Saturday, August 10, 2013

Roller Coaster

I *wish* I was talking about the amusement park kind of roller coaster. It's been a while since I've been to an amusement park, and heaven knows there are a couple of good ones around, and I totally want to go, but I've been lazy about rallying somebody to go with me. Any takers?

No, I'm talking about the emotional roller coaster that was this past week at work. Monday started off reasonably enough, but by noon I had received some stupendously unfortunate news. News that unnecessarily complicated my work-related responsibilities, was based on (IMHO) a supremely poor decision, and for which there is no readily identifiable solution, for a number of reasons. It's an issue that has been brewing for about eight months (that's being its entirety, it's probably been an issue since this time last year). I had written panel sheets, digests, memos, slide decks and emails describing potential courses of action (COAs); and apparently I failed to communicate my position adequately, because such a crappy non-solution was the end result. The best I could say about the whole thing was that at least now I had an answer. I shut my office door to vent to fellow reviewers, stewing about it for a while, then tried to shake it off because I had other work to do.

In the afternoon, I was working on a panel sheet to brief my bosses about a meeting the next day, so they'd be prepared to discuss the issue with knowledge of some critical background information. I reached out to the brief's drafter because I had some questions of my own. And proceeded to get into a 20 minute conversation, bordering on argument, about the importance of spend-down and closing out accounts as close to zero as possible at the end of the fiscal year, and how OMB treats vacancy rates for planning purposes. As cogent and rational, based in fact, as I thought my premises were, I was unable to sway the other party from hir fears about having to brief the Admiral (theoretical Admiral, in this case) about the potential for going ADA (violating the Anti-Deficiency Act -- spending more money than appropriated) in the account. I failed to communicate my position adequately. I shut my office door because I had to pace the length of the office a dozen times to regain some composure, then tried to shake it off because I had other work to do.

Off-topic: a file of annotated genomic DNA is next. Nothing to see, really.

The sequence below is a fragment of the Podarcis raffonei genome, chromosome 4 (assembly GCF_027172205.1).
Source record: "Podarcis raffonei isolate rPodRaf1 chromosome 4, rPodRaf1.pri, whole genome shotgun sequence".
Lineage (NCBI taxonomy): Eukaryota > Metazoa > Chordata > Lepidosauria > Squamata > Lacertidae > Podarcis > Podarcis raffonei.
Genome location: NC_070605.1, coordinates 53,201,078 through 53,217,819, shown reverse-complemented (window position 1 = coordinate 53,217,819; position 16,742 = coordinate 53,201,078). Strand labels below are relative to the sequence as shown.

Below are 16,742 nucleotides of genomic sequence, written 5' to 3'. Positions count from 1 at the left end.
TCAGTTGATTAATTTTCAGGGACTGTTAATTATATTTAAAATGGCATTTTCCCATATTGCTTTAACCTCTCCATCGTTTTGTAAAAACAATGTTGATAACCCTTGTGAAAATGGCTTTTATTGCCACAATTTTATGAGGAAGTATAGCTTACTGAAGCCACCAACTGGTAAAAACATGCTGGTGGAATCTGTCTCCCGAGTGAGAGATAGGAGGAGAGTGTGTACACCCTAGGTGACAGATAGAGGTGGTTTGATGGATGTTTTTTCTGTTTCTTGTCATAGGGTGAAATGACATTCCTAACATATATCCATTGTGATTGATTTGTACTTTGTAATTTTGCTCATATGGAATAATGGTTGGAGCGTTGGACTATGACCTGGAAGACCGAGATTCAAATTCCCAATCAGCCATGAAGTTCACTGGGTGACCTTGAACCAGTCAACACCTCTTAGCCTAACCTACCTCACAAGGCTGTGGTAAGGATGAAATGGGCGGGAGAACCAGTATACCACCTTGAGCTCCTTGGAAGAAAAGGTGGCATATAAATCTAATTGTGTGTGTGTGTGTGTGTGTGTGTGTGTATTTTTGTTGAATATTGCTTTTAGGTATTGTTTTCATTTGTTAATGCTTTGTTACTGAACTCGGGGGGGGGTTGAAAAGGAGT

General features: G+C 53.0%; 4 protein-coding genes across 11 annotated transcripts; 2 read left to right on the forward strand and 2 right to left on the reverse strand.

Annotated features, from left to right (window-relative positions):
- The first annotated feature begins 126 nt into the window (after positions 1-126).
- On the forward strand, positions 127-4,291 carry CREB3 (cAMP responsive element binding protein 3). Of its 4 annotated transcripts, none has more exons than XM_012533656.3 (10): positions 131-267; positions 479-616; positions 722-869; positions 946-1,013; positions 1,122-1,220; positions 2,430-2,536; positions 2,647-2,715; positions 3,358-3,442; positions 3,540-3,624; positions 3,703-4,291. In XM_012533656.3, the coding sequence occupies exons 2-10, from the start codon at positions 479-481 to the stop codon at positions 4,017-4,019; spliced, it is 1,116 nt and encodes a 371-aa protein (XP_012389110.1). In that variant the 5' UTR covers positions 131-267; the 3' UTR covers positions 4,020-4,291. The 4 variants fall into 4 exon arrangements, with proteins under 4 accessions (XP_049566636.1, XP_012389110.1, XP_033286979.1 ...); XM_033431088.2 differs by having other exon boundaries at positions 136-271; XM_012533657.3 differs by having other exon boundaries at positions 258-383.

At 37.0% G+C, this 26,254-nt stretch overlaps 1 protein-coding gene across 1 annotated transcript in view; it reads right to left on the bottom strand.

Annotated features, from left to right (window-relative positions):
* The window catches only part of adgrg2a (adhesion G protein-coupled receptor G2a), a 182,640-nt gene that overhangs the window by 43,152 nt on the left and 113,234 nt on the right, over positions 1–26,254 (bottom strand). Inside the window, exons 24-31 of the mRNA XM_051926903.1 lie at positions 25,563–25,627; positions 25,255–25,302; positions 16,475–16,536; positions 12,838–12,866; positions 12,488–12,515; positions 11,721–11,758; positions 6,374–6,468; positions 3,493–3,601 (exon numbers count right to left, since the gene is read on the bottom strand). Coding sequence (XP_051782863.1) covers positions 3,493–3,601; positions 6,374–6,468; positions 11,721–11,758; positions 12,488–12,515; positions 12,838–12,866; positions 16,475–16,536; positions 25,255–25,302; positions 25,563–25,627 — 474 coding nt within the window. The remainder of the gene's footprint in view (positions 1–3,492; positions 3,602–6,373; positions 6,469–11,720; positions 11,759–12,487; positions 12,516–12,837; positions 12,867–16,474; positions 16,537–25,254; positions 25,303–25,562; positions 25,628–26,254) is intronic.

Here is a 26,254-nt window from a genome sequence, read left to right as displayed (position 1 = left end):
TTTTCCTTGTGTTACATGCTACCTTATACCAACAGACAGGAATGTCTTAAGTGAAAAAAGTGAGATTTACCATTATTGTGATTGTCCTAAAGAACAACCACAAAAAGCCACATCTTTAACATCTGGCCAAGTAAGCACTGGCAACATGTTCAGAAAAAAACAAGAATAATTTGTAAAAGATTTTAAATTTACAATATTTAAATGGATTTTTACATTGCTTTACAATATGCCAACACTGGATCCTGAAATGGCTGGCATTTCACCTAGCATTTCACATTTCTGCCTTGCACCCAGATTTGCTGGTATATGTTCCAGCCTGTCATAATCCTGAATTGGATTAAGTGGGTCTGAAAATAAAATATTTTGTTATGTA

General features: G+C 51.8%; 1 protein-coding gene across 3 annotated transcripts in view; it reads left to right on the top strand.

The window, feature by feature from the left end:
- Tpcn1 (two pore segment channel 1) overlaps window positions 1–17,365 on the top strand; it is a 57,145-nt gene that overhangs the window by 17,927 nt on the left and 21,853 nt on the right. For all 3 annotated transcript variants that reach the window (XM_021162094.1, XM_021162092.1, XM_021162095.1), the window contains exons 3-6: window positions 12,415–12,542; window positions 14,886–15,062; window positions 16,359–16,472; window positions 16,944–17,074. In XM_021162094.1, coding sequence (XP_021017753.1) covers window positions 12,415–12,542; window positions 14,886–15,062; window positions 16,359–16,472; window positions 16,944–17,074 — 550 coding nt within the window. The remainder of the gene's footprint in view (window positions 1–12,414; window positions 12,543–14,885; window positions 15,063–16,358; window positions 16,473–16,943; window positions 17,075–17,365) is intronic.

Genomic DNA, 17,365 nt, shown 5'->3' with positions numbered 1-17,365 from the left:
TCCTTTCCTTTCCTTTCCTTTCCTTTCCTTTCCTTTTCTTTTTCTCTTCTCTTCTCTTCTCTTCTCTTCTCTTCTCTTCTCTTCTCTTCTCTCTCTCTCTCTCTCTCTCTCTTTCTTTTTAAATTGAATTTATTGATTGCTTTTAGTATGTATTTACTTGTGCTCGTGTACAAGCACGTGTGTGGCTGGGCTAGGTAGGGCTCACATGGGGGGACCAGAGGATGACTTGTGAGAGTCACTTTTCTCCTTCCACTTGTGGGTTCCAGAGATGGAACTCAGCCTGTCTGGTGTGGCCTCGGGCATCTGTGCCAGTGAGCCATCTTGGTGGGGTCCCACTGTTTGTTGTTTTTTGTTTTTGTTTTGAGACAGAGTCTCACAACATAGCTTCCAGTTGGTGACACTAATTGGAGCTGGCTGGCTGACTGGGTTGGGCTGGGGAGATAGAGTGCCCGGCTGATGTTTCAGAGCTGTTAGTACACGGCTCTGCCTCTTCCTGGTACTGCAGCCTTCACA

'Long about 1900 (yes, I was still in the office...we're trying to build an FY15 budget, people), I subjected myself to another confrontation because of my strongly held beliefs and lack of ability to do anything other than speak my mind. Even to an O-6. Heated words were exchanged. I ended up saying, "Aye, sir" a lot. And even though had back-up from another Reviewer this time, I felt like I failed to communicate my position adequately. I shut my office door to change so I could go home. I was done being beat for the day; the other work I had to do would still be there tomorrow.

On the ride home (thank goodness I had ridden my bike that day -- the National's game traffic would have been the Last Straw if I had been in my car), I reviewed the day, wallowing in the crappiness of the whole thing. And I realized,  while the decisions related to each of these issues are very important, no one was going to directly die because of them. No boat crewman was going to be pitched into the water from the small boat, to be run over by the ship's screws; no person in the water was not not going to be spotted by the lookout and rescued after 11 hours in the ocean; no flight deck crew was going to be sliced in two by the spinning blades of a hovering helo; no engineer was going to be sprayed with fuel oil and engulfed in flames in an engine room fire. It's good to put things into perspective.

Tuesday started with a better attitude and I jumped right in. Until the first meeting of the day, at which point, a little bit of office logistical news was inadvertently leaked before its proper time. I got spun up about the rationale behind the decision, feeding off the righteous indignation of the other Reviewers and shutting the office door numerous times to rail against life being so damn unfair. Not much work got done that day -- and I don't think it was just because the movers were packing up our spaces for the pending move to St E's, trying their very best not to get too much in our way.

But there was 1700 meeting to plan high level strategy about a Very Important Decision, to which I was invited. I don't always get invited to these kinds of meetings -- I have niche role, specialized in personnel, and while people are everywhere, these strategy meetings are typically about politics, which is definitely *not* my specialty. And when I have attended these type meetings in the past, I haven't ever said much. This time was different though, for some reason. I had input which the other attendees valued and incorporated into the plan. It was very satisfying...the small victories count.